In one embodiment, the straps 28 and 28' may be a single continuous loop of tape 25 threaded through a first opening 30 in the outer sleeve 22 near its open end 24 and passing between the outer sleeve 22 and the inner sleeve 12 around to a second opening 32 diametrically opposed to the first opening 30. The tape 25 passes out of the second opening 32 and back into second opening 32 to create a loop forming the strap 28 and then passes in a clockwise direction between the material of the outer sleeve 22 and inner sleeve 12 to pass out of first opening 30 to provide a loop of a second strap 28'. The tape 25 then continues in a clockwise direction between the inner and outer sleeves 12 and 22 to join with its other end.
It will be understood that this method of creating the straps 28 and 28' and attaching them to the outer sleeve 22 provides a means for constricting the open ends 24 and 14 of the outer and inner sleeves 22 and 12 to close the storage bag 10. This constriction is accomplished by retracting the tape 25 of the handles 28 and 28' from the respective openings 30 and 32. Alternatively, the tape 25 of one strap 28 or 28' may be preferentially withdrawn from its associated opening 30 or 32' to constrict the open ends 14 and 24 of the inner sleeve 12 and outer sleeve 22 and to provide a single longer strap 28 or 28' as may be convenient.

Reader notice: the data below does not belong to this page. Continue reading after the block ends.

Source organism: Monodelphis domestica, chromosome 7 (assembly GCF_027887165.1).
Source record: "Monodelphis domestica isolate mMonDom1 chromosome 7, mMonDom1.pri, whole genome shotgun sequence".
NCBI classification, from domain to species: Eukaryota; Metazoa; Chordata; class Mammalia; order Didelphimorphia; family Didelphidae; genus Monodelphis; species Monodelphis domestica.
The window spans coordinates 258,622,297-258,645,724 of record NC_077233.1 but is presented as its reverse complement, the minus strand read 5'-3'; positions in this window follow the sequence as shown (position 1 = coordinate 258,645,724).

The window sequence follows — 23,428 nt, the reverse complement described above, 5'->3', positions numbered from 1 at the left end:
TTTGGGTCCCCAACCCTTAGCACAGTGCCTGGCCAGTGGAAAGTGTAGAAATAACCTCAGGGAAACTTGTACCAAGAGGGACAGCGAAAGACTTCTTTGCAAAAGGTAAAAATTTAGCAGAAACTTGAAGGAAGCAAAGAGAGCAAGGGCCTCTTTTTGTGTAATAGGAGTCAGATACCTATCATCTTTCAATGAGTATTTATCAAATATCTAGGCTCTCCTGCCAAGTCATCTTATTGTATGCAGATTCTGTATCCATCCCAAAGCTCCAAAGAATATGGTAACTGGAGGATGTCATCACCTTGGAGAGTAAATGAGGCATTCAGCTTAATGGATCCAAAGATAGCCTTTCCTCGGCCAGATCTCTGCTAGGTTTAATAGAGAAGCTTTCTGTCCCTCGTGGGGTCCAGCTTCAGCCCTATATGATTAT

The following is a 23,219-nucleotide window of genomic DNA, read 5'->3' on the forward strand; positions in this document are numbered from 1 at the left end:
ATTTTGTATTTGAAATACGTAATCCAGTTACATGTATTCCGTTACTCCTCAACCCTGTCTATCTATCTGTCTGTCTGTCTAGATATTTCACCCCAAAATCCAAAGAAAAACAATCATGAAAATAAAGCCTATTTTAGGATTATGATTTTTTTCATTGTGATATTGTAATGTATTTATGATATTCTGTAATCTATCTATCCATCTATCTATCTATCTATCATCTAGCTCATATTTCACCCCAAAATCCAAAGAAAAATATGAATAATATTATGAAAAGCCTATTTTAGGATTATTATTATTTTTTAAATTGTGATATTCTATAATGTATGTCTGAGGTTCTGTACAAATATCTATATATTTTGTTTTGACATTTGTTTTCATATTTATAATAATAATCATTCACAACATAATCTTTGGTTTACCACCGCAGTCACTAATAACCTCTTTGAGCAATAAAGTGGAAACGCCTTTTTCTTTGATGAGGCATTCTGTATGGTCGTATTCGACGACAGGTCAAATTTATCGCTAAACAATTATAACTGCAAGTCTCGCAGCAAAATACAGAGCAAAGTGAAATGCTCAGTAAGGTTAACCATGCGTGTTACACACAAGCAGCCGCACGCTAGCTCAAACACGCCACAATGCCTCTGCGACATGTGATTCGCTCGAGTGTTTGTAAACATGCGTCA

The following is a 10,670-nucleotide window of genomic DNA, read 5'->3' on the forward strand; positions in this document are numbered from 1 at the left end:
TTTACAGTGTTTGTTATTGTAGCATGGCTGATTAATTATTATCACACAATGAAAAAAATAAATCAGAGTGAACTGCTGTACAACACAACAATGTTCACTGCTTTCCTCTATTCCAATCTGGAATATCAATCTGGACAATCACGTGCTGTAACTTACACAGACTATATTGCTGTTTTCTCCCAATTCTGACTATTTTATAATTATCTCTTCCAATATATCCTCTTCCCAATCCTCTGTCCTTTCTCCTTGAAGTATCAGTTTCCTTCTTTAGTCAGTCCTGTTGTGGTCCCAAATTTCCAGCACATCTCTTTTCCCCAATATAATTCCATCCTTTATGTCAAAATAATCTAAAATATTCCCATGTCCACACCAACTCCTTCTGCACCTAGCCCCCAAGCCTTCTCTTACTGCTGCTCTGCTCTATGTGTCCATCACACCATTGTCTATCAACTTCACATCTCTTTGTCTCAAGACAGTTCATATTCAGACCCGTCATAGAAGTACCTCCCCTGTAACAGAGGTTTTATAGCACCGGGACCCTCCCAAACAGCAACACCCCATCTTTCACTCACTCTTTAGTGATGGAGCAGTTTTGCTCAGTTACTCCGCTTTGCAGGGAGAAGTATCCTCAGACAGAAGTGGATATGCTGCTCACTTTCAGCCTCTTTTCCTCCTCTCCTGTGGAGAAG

The open end 14 of the inner sleeve 12 is attached to the open end 24 of the outer sleeve 22 so that they open or close together under the influence of the compression of tape 25 acting about the circumference of the open ends 14 and 24. The tape 25 as passing between the material of the inner sleeve and the outer sleeve 12 and 22 may be guided by stitching 34 serving to attach the inner sleeve 12 to the outer sleeve 22 on either side of the tape 25 and to form a channel.